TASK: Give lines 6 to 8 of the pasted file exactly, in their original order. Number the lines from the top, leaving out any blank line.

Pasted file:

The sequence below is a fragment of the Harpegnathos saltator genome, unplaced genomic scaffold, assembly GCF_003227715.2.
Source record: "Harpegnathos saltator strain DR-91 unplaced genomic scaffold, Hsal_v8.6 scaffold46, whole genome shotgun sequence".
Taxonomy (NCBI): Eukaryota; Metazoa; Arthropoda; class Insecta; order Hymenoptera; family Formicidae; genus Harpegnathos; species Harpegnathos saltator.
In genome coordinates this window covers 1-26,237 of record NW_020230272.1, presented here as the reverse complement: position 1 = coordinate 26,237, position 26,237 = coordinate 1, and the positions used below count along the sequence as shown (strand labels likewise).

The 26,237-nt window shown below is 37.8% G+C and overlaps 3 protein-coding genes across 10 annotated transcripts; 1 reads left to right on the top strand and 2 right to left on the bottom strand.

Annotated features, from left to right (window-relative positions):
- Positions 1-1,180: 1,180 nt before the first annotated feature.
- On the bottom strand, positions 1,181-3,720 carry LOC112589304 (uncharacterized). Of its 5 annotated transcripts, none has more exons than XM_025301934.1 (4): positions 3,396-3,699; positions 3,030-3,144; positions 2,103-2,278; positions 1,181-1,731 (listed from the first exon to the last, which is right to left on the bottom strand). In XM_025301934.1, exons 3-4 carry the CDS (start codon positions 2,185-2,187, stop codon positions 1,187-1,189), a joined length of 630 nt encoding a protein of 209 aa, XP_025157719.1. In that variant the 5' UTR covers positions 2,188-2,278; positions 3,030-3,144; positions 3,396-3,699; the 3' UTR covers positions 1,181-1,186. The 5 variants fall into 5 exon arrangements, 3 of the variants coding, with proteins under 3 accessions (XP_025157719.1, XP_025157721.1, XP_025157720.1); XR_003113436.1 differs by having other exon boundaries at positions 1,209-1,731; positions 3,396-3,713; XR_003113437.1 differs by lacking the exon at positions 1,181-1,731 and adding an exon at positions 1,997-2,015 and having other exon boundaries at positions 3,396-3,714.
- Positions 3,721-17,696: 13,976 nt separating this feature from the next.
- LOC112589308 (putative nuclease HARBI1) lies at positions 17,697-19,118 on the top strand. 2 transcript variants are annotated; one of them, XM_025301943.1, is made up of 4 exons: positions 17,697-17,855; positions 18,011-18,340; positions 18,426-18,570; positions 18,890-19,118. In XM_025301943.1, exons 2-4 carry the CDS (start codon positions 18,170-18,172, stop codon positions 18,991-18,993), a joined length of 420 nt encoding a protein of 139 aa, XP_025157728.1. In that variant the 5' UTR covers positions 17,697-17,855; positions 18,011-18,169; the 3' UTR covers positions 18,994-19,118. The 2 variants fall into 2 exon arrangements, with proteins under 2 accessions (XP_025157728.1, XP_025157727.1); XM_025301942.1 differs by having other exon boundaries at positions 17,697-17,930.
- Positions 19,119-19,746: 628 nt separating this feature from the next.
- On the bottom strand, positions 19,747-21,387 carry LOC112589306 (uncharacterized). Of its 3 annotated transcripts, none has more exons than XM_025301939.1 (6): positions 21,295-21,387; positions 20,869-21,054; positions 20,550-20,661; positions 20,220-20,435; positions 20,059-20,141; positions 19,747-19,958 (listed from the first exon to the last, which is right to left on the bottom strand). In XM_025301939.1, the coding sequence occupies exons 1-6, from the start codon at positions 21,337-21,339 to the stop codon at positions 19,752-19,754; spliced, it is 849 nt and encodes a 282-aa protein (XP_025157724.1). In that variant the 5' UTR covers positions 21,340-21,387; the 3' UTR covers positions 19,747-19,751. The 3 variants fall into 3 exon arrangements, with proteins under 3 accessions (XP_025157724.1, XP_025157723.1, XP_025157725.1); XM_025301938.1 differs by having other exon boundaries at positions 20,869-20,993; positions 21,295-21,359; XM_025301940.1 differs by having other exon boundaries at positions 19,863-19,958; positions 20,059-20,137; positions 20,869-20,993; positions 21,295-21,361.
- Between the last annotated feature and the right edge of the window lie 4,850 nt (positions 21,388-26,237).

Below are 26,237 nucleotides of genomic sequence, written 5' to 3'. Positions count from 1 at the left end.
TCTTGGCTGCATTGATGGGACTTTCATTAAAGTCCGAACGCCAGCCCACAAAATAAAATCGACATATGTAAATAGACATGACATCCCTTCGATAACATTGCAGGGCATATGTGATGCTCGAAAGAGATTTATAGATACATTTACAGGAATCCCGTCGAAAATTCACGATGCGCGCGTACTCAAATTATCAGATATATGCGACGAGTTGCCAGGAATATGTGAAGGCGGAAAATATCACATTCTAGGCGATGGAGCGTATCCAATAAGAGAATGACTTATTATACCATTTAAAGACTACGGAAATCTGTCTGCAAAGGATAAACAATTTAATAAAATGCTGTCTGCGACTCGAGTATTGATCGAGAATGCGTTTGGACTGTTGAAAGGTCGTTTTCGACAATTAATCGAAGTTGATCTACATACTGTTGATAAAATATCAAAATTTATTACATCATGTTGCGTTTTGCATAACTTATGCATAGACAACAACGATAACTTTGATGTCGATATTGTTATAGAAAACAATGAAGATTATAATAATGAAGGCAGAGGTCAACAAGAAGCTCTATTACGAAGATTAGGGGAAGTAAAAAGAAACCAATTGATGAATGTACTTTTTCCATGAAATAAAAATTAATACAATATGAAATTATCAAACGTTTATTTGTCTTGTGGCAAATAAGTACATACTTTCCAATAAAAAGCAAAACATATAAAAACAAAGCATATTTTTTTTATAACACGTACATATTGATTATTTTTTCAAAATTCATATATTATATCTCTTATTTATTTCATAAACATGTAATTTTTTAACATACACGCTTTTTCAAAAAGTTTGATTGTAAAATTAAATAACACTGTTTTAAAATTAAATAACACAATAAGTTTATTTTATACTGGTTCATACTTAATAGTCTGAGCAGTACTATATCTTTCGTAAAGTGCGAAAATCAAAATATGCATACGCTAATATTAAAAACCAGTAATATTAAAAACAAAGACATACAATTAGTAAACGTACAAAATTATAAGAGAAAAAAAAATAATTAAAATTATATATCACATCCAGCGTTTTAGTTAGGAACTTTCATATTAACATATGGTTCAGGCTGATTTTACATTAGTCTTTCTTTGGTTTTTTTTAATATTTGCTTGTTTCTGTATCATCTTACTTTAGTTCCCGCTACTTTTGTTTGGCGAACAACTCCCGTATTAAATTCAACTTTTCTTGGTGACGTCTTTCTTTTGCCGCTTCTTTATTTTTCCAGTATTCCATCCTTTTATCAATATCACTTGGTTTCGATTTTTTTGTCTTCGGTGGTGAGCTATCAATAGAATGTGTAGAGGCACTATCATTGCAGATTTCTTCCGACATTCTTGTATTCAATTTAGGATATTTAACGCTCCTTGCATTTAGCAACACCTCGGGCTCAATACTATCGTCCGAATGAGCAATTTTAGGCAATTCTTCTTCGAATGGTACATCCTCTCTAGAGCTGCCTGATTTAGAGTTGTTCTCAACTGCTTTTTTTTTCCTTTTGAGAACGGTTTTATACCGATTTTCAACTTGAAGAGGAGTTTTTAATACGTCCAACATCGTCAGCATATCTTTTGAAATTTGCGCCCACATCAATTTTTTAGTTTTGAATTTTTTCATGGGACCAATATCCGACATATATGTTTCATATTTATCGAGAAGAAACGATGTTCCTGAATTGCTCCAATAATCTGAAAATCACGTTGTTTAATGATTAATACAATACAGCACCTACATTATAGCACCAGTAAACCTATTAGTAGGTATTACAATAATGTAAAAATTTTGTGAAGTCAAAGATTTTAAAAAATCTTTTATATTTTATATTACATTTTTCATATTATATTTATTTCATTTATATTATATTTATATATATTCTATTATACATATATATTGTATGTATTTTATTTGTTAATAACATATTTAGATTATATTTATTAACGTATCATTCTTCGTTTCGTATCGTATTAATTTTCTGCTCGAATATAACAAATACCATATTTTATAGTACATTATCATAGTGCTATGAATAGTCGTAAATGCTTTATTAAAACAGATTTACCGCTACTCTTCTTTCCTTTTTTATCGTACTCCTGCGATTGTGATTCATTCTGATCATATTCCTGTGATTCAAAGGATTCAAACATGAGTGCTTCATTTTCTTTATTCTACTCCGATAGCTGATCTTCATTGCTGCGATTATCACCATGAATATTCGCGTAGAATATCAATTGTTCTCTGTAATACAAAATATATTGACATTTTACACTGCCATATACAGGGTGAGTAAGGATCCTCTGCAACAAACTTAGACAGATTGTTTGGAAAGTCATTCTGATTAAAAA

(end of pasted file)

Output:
Annotated features, from left to right (window-relative positions):
- Positions 1-1,180: 1,180 nt before the first annotated feature.
- On the bottom strand, positions 1,181-3,720 carry LOC112589304 (uncharacterized). Of its 5 annotated transcripts, none has more exons than XM_025301934.1 (4): positions 3,396-3,699; positions 3,030-3,144; positions 2,103-2,278; positions 1,181-1,731 (listed from the first exon to the last, which is right to left on the bottom strand). In XM_025301934.1, exons 3-4 carry the CDS (start codon positions 2,185-2,187, stop codon positions 1,187-1,189), a joined length of 630 nt encoding a protein of 209 aa, XP_025157719.1. In that variant the 5' UTR covers positions 2,188-2,278; positions 3,030-3,144; positions 3,396-3,699; the 3' UTR covers positions 1,181-1,186. The 5 variants fall into 5 exon arrangements, 3 of the variants coding, with proteins under 3 accessions (XP_025157719.1, XP_025157721.1, XP_025157720.1); XR_003113436.1 differs by having other exon boundaries at positions 1,209-1,731; positions 3,396-3,713; XR_003113437.1 differs by lacking the exon at positions 1,181-1,731 and adding an exon at positions 1,997-2,015 and having other exon boundaries at positions 3,396-3,714.